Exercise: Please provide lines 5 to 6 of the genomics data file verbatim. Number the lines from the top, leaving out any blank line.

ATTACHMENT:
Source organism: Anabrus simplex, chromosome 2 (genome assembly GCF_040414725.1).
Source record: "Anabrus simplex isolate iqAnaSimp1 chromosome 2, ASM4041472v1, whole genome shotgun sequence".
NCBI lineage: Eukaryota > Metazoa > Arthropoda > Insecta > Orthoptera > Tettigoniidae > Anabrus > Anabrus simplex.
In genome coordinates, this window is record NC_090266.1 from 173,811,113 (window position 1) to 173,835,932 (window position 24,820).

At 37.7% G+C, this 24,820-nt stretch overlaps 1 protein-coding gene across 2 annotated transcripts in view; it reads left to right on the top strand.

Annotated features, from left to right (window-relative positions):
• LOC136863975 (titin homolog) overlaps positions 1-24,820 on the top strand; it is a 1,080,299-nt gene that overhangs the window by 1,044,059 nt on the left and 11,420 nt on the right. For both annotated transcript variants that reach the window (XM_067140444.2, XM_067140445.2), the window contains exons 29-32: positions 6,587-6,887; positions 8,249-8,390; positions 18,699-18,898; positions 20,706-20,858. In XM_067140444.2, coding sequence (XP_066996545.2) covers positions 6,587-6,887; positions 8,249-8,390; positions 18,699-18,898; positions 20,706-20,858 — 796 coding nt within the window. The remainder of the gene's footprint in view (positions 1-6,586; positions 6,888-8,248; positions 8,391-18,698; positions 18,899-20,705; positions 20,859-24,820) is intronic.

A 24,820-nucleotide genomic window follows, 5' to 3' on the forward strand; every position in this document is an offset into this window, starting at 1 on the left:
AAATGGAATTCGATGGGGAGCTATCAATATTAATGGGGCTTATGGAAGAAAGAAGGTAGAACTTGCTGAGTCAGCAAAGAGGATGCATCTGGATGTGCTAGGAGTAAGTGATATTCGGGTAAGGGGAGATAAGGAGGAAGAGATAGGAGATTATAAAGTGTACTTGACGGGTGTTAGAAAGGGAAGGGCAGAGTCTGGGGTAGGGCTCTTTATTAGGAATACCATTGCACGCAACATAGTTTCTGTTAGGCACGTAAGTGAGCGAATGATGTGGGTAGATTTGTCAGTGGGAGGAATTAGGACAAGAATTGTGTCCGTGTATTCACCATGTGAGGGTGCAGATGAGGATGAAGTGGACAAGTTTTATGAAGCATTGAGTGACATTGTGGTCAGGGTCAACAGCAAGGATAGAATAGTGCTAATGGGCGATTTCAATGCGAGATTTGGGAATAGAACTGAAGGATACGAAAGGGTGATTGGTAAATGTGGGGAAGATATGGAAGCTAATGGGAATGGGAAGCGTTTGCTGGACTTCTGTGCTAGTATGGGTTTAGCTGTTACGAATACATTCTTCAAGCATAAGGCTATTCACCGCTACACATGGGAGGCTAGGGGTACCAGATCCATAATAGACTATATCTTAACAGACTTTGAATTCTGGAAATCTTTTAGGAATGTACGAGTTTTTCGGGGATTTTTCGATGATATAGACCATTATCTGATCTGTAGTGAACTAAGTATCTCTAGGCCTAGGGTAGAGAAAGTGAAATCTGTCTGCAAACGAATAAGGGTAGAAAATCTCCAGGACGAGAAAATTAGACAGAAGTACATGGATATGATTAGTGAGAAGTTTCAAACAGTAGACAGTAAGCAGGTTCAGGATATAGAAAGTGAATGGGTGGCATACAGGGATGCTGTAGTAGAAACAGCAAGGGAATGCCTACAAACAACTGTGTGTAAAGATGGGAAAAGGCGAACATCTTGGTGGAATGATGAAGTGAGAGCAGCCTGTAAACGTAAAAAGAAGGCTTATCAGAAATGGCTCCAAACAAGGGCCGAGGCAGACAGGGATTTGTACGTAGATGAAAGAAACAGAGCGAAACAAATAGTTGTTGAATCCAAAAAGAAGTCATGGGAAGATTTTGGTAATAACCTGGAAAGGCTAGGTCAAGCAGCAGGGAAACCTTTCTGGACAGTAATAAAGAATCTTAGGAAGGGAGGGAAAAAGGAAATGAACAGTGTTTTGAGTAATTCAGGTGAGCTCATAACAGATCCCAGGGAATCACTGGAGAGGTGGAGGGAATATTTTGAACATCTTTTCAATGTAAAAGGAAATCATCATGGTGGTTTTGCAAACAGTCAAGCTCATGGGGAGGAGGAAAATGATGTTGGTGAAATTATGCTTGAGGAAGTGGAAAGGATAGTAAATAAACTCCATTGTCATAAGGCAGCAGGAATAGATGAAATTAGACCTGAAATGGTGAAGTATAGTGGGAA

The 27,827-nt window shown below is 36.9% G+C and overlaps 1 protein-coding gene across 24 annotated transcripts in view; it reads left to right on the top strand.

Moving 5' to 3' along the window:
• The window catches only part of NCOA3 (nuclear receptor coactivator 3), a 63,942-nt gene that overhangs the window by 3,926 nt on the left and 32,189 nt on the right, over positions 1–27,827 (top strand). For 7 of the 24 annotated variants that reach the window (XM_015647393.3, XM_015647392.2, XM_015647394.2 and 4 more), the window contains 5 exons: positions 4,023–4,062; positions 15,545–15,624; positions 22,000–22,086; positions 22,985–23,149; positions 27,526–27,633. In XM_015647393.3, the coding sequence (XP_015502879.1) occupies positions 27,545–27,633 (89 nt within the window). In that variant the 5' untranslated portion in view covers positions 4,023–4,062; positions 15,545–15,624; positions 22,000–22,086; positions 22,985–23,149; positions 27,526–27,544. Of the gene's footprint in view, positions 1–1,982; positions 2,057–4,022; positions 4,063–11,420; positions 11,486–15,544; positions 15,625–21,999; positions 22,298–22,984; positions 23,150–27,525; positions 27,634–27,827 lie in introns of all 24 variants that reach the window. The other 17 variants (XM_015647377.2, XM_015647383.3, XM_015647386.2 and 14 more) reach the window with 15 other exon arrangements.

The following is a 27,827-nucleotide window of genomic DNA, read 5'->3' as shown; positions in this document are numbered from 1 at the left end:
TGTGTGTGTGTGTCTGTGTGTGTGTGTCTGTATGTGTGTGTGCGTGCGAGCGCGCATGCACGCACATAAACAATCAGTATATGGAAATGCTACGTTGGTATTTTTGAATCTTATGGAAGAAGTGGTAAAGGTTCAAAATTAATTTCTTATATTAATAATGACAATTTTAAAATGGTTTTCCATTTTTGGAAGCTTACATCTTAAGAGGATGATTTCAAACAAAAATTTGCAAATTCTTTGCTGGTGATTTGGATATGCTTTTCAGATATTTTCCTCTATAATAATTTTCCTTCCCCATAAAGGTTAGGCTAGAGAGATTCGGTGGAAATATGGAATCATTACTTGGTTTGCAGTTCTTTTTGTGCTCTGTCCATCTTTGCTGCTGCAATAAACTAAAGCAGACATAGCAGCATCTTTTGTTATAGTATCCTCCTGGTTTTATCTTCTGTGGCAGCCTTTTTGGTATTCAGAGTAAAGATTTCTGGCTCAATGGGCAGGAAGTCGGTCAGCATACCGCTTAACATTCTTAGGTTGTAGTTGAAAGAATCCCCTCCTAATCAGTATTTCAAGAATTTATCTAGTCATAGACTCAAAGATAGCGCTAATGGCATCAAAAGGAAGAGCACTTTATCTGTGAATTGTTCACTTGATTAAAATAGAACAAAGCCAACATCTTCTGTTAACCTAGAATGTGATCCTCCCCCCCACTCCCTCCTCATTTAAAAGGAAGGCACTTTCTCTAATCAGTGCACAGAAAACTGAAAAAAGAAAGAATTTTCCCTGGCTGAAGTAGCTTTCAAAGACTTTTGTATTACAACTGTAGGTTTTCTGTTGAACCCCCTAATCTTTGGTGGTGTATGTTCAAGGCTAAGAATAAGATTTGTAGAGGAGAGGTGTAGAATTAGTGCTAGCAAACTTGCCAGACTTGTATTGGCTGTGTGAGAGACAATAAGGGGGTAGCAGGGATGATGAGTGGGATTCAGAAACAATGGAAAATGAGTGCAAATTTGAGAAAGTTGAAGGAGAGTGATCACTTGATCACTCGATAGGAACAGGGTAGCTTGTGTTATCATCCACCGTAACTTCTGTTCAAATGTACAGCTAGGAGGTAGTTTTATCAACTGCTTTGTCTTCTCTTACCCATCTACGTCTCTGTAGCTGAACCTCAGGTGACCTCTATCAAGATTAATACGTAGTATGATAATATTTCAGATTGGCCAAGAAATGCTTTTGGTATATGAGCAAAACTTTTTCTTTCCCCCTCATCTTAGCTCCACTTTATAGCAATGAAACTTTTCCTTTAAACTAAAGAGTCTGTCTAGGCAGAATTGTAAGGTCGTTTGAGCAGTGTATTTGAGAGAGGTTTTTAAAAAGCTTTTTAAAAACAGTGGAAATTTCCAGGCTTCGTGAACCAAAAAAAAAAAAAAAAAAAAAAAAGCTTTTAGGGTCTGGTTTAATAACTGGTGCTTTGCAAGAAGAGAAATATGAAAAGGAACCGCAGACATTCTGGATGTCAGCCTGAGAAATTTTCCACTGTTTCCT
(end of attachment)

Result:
At 37.7% G+C, this 24,820-nt stretch overlaps 1 protein-coding gene across 2 annotated transcripts in view; it reads left to right on the top strand.

Annotated features, from left to right (window-relative positions):